Doctoral Dissertation Research in Economics: Reference Dependence and Option Adjustable Rate Mortgages


Bernard Salanie
Christopher Hansman
Assistant Professor, Imperial College London


This awards funds data expenses for dissertation research. The project focuses on how homeowners who hold 'Option ARM' mortgages make financial decisions. The goal is to determine whether or not these homeowners are using so-called reference points in making their decisions about how to pay down credit card debt while also making mortgage payments. The results of this project are relevant to many issues surrounding financial regulation, and will illuminate debates about whether or not the government should restrict complexity in mortgage products, require certain kinds of disclosure information from lenders, or even ban 'non-standard' mortgages all together. The work will also help educators who work to promote financial literacy; the design of consumer education programs will benefit from better information about the reasons why consumers make certain kinds of financial mistakes.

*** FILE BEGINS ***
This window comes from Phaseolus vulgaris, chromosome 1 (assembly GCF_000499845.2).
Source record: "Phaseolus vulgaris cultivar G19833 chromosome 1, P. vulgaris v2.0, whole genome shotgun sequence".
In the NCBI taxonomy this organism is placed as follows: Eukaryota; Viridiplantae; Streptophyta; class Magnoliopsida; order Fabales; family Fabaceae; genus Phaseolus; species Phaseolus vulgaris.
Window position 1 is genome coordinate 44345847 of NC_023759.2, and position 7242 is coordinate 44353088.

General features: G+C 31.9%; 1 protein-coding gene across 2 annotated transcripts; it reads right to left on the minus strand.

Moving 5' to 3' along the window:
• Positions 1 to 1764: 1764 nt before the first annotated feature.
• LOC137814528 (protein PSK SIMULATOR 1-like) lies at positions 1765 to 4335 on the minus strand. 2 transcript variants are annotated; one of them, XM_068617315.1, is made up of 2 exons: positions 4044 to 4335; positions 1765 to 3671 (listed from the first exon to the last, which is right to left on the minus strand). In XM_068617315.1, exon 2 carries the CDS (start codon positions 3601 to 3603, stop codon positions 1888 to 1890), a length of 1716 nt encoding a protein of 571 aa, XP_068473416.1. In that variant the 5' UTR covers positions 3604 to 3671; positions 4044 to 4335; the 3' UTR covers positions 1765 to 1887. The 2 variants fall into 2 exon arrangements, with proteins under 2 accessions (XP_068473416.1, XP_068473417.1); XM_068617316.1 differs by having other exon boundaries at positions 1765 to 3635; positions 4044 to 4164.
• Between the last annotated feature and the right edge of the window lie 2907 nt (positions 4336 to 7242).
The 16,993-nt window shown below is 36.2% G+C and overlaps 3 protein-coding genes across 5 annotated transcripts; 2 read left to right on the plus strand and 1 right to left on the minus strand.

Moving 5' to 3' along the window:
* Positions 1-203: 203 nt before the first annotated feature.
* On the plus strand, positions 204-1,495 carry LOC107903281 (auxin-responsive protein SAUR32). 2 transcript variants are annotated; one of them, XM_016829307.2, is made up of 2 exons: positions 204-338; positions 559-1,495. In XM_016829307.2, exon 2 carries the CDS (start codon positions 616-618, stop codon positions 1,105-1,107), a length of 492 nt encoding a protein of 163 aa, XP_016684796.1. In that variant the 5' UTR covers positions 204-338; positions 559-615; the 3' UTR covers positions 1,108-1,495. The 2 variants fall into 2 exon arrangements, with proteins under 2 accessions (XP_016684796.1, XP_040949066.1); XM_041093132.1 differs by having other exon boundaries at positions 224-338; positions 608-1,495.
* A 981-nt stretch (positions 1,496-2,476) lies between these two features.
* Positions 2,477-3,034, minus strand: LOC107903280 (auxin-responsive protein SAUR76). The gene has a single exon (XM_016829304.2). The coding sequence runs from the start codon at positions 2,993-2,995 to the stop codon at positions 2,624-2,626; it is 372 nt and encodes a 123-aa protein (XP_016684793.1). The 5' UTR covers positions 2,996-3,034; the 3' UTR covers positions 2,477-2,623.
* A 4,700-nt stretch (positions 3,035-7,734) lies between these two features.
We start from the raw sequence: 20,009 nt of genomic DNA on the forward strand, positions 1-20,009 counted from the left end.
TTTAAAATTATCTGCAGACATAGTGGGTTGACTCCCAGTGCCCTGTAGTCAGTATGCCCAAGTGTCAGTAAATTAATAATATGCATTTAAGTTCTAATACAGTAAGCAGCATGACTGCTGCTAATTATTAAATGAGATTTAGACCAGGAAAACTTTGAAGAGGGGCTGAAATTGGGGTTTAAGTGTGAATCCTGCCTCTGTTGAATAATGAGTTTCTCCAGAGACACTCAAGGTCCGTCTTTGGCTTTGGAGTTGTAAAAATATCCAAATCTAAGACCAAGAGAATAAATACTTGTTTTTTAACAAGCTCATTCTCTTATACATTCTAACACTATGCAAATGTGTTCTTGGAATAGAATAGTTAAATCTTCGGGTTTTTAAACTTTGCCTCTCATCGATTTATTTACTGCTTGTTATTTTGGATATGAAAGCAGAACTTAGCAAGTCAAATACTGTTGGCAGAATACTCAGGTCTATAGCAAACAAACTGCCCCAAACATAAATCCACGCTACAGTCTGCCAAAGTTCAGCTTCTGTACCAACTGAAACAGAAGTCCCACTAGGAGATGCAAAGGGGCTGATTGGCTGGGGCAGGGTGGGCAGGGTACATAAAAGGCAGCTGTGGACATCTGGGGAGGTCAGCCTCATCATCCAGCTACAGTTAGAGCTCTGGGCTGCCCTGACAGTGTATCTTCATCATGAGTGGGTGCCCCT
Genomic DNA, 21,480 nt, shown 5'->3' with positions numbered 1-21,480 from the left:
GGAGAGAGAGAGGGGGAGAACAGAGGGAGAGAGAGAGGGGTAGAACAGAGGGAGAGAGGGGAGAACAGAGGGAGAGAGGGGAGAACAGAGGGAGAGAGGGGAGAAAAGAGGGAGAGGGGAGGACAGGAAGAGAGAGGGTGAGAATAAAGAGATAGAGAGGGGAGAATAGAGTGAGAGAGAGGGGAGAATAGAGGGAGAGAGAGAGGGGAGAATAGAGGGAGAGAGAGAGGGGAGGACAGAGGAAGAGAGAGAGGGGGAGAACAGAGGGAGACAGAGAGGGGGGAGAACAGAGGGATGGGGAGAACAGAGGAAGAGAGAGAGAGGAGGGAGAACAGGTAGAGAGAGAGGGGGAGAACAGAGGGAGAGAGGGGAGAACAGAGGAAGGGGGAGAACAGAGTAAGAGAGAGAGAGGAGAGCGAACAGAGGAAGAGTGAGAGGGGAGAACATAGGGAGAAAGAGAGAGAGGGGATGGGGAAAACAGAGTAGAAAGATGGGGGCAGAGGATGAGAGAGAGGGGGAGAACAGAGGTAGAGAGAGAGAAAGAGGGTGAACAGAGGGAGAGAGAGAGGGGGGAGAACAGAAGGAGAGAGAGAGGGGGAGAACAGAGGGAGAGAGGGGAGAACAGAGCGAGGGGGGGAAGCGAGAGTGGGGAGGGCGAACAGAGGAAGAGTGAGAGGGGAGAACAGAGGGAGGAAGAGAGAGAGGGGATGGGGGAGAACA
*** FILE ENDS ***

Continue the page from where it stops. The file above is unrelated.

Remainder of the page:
The coPI plans to determine whether borrowers who hold Option ARMs make financial mistakes (a) statically, by holding credit card debt at the same time they make larger-than-necessary mortgage payments, and (b) over time, by failing to allocate payments over time in response to plausibly exogenous shocks to interest rates. He hypothesizes that these mistakes are due to reference dependent preferences over debts. A natural reference point exists for an Option ARM because the monthly statement includes a non-binding suggestion of 'interest-only' payment. The analysis will first provide descriptive evidence on the importance of the interest only payments by examining the distribution of mortgage payments relative to the reference point. The PI will then explicitly test a model of reference dependence against a standard dynamic model.